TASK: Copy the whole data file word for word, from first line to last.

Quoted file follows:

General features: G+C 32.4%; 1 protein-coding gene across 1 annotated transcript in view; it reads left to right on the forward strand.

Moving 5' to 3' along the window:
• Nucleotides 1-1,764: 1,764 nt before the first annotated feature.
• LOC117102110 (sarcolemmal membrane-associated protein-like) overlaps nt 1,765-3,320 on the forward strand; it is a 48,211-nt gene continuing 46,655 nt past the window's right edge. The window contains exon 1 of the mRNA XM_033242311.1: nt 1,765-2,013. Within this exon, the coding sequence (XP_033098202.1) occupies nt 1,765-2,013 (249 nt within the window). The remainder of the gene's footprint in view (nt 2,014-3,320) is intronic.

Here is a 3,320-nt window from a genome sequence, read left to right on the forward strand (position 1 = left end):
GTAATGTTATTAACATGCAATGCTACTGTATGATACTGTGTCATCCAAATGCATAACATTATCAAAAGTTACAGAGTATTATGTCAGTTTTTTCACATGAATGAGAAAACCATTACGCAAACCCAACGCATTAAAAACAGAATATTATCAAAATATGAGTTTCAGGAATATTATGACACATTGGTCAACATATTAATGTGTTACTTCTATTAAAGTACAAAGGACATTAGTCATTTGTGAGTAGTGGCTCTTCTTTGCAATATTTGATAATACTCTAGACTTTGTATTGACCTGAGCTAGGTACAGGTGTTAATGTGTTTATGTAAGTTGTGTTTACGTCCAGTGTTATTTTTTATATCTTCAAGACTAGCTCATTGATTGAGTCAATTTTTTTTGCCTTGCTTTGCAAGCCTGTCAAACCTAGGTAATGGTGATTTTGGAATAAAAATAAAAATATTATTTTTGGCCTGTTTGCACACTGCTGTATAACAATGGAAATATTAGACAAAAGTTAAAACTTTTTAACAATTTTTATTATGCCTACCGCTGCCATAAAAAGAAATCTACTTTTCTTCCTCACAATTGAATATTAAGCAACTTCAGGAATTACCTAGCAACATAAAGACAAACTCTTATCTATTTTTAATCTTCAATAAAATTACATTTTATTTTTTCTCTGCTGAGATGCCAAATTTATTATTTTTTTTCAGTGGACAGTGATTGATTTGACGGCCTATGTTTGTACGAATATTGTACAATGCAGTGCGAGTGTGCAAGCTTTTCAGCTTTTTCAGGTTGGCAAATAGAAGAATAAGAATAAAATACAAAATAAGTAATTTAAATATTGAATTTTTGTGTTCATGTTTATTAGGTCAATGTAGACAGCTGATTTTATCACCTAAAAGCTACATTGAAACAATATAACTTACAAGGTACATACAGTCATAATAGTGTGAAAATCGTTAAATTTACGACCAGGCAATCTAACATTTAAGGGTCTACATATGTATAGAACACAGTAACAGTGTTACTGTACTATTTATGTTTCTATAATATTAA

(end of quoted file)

General features: G+C 32.4%; 1 protein-coding gene across 1 annotated transcript in view; it reads left to right on the forward strand.

Moving 5' to 3' along the window:
• Nucleotides 1-1,764: 1,764 nt before the first annotated feature.
• LOC117102110 (sarcolemmal membrane-associated protein-like) overlaps nt 1,765-3,320 on the forward strand; it is a 48,211-nt gene continuing 46,655 nt past the window's right edge. The window contains exon 1 of the mRNA XM_033242311.1: nt 1,765-2,013. Within this exon, the coding sequence (XP_033098202.1) occupies nt 1,765-2,013 (249 nt within the window). The remainder of the gene's footprint in view (nt 2,014-3,320) is intronic.

Here is a 3,320-nt window from a genome sequence, read left to right on the forward strand (position 1 = left end):
GTAATGTTATTAACATGCAATGCTACTGTATGATACTGTGTCATCCAAATGCATAACATTATCAAAAGTTACAGAGTATTATGTCAGTTTTTTCACATGAATGAGAAAACCATTACGCAAACCCAACGCATTAAAAACAGAATATTATCAAAATATGAGTTTCAGGAATATTATGACACATTGGTCAACATATTAATGTGTTACTTCTATTAAAGTACAAAGGACATTAGTCATTTGTGAGTAGTGGCTCTTCTTTGCAATATTTGATAATACTCTAGACTTTGTATTGACCTGAGCTAGGTACAGGTGTTAATGTGTTTATGTAAGTTGTGTTTACGTCCAGTGTTATTTTTTATATCTTCAAGACTAGCTCATTGATTGAGTCAATTTTTTTTGCCTTGCTTTGCAAGCCTGTCAAACCTAGGTAATGGTGATTTTGGAATAAAAATAAAAATATTATTTTTGGCCTGTTTGCACACTGCTGTATAACAATGGAAATATTAGACAAAAGTTAAAACTTTTTAACAATTTTTATTATGCCTACCGCTGCCATAAAAAGAAATCTACTTTTCTTCCTCACAATTGAATATTAAGCAACTTCAGGAATTACCTAGCAACATAAAGACAAACTCTTATCTATTTTTAATCTTCAATAAAATTACATTTTATTTTTTCTCTGCTGAGATGCCAAATTTATTATTTTTTTTCAGTGGACAGTGATTGATTTGACGGCCTATGTTTGTACGAATATTGTACAATGCAGTGCGAGTGTGCAAGCTTTTCAGCTTTTTCAGGTTGGCAAATAGAAGAATAAGAATAAAATACAAAATAAGTAATTTAAATATTGAATTTTTGTGTTCATGTTTATTAGGTCAATGTAGACAGCTGATTTTATCACCTAAAAGCTACATTGAAACAATATAACTTACAAGGTACATACAGTCATAATAGTGTGAAAATCGTTAAATTTACGACCAGGCAATCTAACATTTAAGGGTCTACATATGTATAGAACACAGTAACAGTGTTACTGTACTATTTATGTTTCTATAATATTAA